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Group that never says ‘no’ to migrants in need appeals for cash aid

09 April 2021

By Vir B. Lumicao  

Migrant workers can join Mission's online anniversary gala this Sunday, for only $30 

Mission for Migrant Workers, a Church-based charity that is the succor and refuge of distressed foreign domestic workers in Hong Kong, is celebrating its 40th anniversary this year with an appeal for financial help.

The MFMW says it needs at least $200,000 a month to continue operating and maintain the level of assistance that it is extending to a growing number of clients. 


The economic stagnation that stems from the prolonged coronavirus crisis that began early last year is having an impact on possibly every Hong Kong home, thus directly affecting the migrant helpers who are employed by those families.

Cynthia Abdon-Tellez, general manager of the Mission, said funding from their long-term corporate supporter and a smaller corporate sponsor for events that has come aboard lately could not meet all its financial requirements. Thus, the Mission has decided to tap local donors for additional funding.


Tellez said the number of workers who have sought help since Covid-19 began has increased hugely. Last year alone, she said, around 2,000 stranded or displaced migrant workers sought help from Mission.

Tellez says the Mission helped some 2,000 migrant workers amid the pandemic

They included workers who were summarily fired by employers; those abandoned by bosses who had gone home to China and other places without formally dismissing them, and those who failed to find new employers and could not get a flight home.

Pindutin para sa detalye

“An additional 2,600 migrants sent inquiries through our center phones, emergency hotline number, and messages through email, website and social media accounts even after office hours,” MFMW said in an anniversary letter posted to supporters.

Tellez said on Apr 7 on “The SUN Interviews” online show that in the latter part of the Mission’s 40 years of service, an average of 1,000 migrant workers had sought their help. She reckoned that the number tabs on cases the NGO is currently handling are now in the 21,000 range.

Pindutin para sa detalye

Tellez said distressed workers approach the Mission for a range of problems, from shelter to visa extension cost, to labor claims against their employers and many other issues, and the charity group has always found ways to help them.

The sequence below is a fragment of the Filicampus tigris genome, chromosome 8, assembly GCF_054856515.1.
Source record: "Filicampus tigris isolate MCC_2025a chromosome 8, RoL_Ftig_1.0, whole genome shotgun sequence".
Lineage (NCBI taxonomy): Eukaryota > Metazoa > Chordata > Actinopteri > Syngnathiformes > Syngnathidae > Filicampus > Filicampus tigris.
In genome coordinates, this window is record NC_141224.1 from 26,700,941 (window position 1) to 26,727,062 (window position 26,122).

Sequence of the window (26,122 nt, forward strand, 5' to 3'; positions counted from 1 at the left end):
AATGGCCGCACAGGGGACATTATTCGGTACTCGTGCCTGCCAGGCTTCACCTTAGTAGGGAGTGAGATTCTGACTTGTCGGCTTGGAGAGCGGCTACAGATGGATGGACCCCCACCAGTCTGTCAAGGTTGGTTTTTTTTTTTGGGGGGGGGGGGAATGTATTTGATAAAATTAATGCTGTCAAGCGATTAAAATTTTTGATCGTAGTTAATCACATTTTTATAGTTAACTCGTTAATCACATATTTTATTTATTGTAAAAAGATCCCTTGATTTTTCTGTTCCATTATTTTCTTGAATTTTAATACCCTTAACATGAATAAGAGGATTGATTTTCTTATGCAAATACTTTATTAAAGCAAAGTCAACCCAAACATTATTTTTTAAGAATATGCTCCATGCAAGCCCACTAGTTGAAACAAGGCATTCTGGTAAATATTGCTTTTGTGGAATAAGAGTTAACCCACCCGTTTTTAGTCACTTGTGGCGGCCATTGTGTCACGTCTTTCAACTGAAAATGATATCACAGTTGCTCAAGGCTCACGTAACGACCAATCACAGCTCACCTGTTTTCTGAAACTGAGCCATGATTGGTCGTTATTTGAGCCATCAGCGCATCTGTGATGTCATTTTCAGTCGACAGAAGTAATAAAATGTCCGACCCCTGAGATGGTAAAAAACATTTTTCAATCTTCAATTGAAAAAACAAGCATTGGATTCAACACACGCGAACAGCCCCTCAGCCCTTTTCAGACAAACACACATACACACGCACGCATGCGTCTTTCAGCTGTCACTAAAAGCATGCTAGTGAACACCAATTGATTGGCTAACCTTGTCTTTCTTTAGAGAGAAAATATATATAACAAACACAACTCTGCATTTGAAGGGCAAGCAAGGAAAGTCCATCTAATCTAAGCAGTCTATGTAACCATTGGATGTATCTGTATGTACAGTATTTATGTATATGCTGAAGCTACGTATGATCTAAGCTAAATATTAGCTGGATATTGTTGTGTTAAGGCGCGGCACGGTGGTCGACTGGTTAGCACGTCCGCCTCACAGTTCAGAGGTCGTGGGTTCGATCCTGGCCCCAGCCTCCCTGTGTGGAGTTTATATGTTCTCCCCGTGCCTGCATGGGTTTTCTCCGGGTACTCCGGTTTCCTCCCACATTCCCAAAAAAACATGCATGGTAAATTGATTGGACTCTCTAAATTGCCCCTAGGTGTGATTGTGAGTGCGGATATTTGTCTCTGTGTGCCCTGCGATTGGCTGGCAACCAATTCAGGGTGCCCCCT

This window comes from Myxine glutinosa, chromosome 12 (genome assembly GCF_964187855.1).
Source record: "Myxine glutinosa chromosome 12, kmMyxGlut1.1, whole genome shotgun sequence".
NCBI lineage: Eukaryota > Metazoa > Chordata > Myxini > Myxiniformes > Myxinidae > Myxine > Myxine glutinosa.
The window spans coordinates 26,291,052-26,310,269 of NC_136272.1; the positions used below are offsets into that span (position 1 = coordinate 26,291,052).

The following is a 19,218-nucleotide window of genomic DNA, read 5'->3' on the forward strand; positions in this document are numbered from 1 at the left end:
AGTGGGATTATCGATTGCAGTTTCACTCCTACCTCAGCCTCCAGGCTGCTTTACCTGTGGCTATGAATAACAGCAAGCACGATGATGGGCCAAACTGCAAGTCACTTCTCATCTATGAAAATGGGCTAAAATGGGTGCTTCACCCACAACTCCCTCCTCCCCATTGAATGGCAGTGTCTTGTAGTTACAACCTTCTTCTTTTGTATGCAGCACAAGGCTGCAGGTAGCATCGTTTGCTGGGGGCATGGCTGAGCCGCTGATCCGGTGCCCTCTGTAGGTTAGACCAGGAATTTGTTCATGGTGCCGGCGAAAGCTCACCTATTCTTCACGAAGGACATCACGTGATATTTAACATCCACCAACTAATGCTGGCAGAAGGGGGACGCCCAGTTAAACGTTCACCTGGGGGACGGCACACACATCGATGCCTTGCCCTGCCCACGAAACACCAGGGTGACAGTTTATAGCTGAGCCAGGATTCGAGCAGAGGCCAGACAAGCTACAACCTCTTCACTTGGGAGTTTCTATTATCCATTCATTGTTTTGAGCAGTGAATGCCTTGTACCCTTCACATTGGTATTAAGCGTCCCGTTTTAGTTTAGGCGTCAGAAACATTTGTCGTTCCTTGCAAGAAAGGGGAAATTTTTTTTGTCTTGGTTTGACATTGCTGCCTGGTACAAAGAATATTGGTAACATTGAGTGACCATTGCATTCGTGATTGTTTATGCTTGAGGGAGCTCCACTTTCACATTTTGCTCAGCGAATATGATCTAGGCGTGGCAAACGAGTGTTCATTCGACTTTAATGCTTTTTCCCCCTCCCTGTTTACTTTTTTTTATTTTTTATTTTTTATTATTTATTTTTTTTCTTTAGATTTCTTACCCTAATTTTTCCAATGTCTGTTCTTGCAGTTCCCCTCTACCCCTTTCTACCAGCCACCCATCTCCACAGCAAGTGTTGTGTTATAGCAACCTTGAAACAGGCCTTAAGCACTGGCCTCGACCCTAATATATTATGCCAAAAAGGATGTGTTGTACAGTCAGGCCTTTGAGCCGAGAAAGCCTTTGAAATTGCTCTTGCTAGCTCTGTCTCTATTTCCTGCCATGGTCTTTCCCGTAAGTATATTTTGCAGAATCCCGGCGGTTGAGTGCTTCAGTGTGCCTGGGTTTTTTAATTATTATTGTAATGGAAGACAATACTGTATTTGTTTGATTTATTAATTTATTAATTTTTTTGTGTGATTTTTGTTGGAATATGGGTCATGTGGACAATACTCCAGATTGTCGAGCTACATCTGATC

“Those who our two shelters can’t accommodate we refer to other shelters, or we send them to boarding houses that we rent for them,” said the Mission head.

Tellez with Erwiana, who was helped by the Mission to file cases vs her abusive employer

“Sometimes we ask them if they need money for their expenses and help them. We don’t say no to anyone,” said Tellez, who helped set up the Mission in 1981. Back then, there were only about 10,000 Filipino domestic workers in Hong Kong, but they were already facing many challenges.

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There was another shelter at the time run by the Oblates of Mary Immaculate, but it closed down after its house mother went to Canada, Tellez said.

As a young social worker in the Philippines, Tellez was sent by religious groups to Hong Kong in 1980 to look into the possibility of extending help to the growing number of Filipino migrant workers there.

Three months after she submitted her report, she was asked to move to Hong Kong to work on the project she suggested, which included setting up a shelter for distressed migrants. She agreed, but on the condition that she would move here with her husband and three young kids.

The displaced or stranded workers are apart from newly arrived workers in mandatory 21-day hotel quarantine who appeal for food, water, clothing and other basic needs they can’t obtain in isolation or couldn’t afford to buy before flying to Hong Kong.

Tunghayan ang isa na namang kwentong 

Tellez said its volunteers respond to SOS calls from those in hotel quarantine, delivering packs of food and other stuff to them. Sometimes, the Mission taps other community groups to help out in this activity.

Mission staff assist workers left stranded when their flight to Manila was cancelled

Recently, the NGO approached the Consulate to ask for help in meeting the needs of distressed OFWs, especially those who lack shelter.

Tellez said Consul General Raly Tejada agreed to the idea and a working committee that included the Consulate, the Mission, Philippine Overseas Labor Office, Overseas Workers Welfare Administration and some Filcom leaders was formed to address this issue.

Covid-19 has drastically increased the workload of the workers, such as ensuring higher household cleaning and hygiene requirements, as well as cooking for the family when dine-in was banned, and helping their wards in online learning at home.

As a result, more than 90% suffered from long working hours, with 7 out of 10 working 11 hours a day and 3 out of 10 working over 16 hours. Due to social restrictions, 1 out of 2 workers seeking help say they either don’t get regular rest days or work on that day, the MFMW said.

As the MFMW celebrates its 40th anniversary this year, the organization said it would continue to help the workers fight for their basic rights, such as providing them decent accommodation, regular rest days, better treatment and to combat contract violations.

The NGO complements the struggle by educating and training volunteers via online seminars, who in turn extend the knowledge that they received to fellow workers, especially those who are in need.

Those who wish to donate directly may check this website:

Or you may use the Mission's QR Code here:

You may also transfer money to their TNG account:



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